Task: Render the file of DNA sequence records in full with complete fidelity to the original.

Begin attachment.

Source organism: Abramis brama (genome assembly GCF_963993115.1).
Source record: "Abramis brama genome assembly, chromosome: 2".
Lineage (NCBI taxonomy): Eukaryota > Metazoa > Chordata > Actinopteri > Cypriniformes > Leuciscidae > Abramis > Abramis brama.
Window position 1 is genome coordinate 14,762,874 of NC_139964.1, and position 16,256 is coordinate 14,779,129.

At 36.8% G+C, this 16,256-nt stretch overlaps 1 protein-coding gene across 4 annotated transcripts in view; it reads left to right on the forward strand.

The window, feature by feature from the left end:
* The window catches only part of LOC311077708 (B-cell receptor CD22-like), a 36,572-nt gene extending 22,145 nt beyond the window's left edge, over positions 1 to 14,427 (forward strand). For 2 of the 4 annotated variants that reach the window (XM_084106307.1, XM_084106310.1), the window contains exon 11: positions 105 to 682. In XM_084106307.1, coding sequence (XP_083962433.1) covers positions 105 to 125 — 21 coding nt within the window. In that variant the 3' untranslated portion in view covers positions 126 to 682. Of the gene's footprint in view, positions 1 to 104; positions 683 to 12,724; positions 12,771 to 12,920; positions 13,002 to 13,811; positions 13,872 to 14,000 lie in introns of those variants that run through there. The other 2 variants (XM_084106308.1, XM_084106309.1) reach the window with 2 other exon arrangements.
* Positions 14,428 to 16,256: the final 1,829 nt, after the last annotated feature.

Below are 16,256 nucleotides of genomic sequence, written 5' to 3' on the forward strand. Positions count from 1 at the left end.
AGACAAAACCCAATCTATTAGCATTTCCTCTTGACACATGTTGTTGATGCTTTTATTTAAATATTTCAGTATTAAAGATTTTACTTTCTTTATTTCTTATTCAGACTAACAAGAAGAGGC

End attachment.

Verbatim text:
Source organism: Abramis brama (genome assembly GCF_963993115.1).
Source record: "Abramis brama genome assembly, chromosome: 2".
Lineage (NCBI taxonomy): Eukaryota > Metazoa > Chordata > Actinopteri > Cypriniformes > Leuciscidae > Abramis > Abramis brama.
Window position 1 is genome coordinate 14,762,874 of NC_139964.1, and position 16,256 is coordinate 14,779,129.

At 36.8% G+C, this 16,256-nt stretch overlaps 1 protein-coding gene across 4 annotated transcripts in view; it reads left to right on the forward strand.

The window, feature by feature from the left end:
* The window catches only part of LOC311077708 (B-cell receptor CD22-like), a 36,572-nt gene extending 22,145 nt beyond the window's left edge, over positions 1 to 14,427 (forward strand). For 2 of the 4 annotated variants that reach the window (XM_084106307.1, XM_084106310.1), the window contains exon 11: positions 105 to 682. In XM_084106307.1, coding sequence (XP_083962433.1) covers positions 105 to 125 — 21 coding nt within the window. In that variant the 3' untranslated portion in view covers positions 126 to 682. Of the gene's footprint in view, positions 1 to 104; positions 683 to 12,724; positions 12,771 to 12,920; positions 13,002 to 13,811; positions 13,872 to 14,000 lie in introns of those variants that run through there. The other 2 variants (XM_084106308.1, XM_084106309.1) reach the window with 2 other exon arrangements.
* Positions 14,428 to 16,256: the final 1,829 nt, after the last annotated feature.

Below are 16,256 nucleotides of genomic sequence, written 5' to 3' on the forward strand. Positions count from 1 at the left end.
AGACAAAACCCAATCTATTAGCATTTCCTCTTGACACATGTTGTTGATGCTTTTATTTAAATATTTCAGTATTAAAGATTTTACTTTCTTTATTTCTTATTCAGACTAACAAGAAGAGGC